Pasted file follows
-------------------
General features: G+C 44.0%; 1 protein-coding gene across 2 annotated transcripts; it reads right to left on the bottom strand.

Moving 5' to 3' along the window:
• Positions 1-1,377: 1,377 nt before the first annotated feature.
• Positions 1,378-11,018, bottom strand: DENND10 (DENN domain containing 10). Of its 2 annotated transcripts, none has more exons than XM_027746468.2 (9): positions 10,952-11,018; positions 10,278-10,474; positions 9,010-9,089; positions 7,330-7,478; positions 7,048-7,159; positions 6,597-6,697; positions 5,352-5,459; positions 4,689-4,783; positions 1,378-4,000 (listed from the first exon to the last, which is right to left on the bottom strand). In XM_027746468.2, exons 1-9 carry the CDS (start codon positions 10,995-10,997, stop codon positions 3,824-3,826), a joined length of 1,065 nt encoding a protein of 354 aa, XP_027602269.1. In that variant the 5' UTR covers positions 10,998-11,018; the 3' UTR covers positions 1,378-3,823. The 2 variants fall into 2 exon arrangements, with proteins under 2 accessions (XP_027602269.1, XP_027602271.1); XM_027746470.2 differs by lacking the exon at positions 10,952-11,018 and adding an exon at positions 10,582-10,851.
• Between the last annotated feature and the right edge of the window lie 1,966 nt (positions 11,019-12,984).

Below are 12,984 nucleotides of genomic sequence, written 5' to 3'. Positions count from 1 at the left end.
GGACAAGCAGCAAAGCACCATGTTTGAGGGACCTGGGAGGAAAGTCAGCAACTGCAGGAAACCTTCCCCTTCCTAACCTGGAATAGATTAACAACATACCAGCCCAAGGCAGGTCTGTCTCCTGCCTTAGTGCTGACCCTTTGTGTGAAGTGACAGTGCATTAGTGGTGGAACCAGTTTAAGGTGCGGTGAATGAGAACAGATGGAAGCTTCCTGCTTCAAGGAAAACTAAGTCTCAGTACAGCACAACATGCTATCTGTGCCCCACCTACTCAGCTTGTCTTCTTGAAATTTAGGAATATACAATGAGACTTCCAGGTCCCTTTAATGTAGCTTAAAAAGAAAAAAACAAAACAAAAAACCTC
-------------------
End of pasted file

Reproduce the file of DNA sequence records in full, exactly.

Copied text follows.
General features: G+C 44.0%; 1 protein-coding gene across 2 annotated transcripts; it reads right to left on the bottom strand.

Moving 5' to 3' along the window:
• Positions 1-1,377: 1,377 nt before the first annotated feature.
• Positions 1,378-11,018, bottom strand: DENND10 (DENN domain containing 10). Of its 2 annotated transcripts, none has more exons than XM_027746468.2 (9): positions 10,952-11,018; positions 10,278-10,474; positions 9,010-9,089; positions 7,330-7,478; positions 7,048-7,159; positions 6,597-6,697; positions 5,352-5,459; positions 4,689-4,783; positions 1,378-4,000 (listed from the first exon to the last, which is right to left on the bottom strand). In XM_027746468.2, exons 1-9 carry the CDS (start codon positions 10,995-10,997, stop codon positions 3,824-3,826), a joined length of 1,065 nt encoding a protein of 354 aa, XP_027602269.1. In that variant the 5' UTR covers positions 10,998-11,018; the 3' UTR covers positions 1,378-3,823. The 2 variants fall into 2 exon arrangements, with proteins under 2 accessions (XP_027602269.1, XP_027602271.1); XM_027746470.2 differs by lacking the exon at positions 10,952-11,018 and adding an exon at positions 10,582-10,851.
• Between the last annotated feature and the right edge of the window lie 1,966 nt (positions 11,019-12,984).

Below are 12,984 nucleotides of genomic sequence, written 5' to 3'. Positions count from 1 at the left end.
GGACAAGCAGCAAAGCACCATGTTTGAGGGACCTGGGAGGAAAGTCAGCAACTGCAGGAAACCTTCCCCTTCCTAACCTGGAATAGATTAACAACATACCAGCCCAAGGCAGGTCTGTCTCCTGCCTTAGTGCTGACCCTTTGTGTGAAGTGACAGTGCATTAGTGGTGGAACCAGTTTAAGGTGCGGTGAATGAGAACAGATGGAAGCTTCCTGCTTCAAGGAAAACTAAGTCTCAGTACAGCACAACATGCTATCTGTGCCCCACCTACTCAGCTTGTCTTCTTGAAATTTAGGAATATACAATGAGACTTCCAGGTCCCTTTAATGTAGCTTAAAAAGAAAAAAACAAAACAAAAAACCTC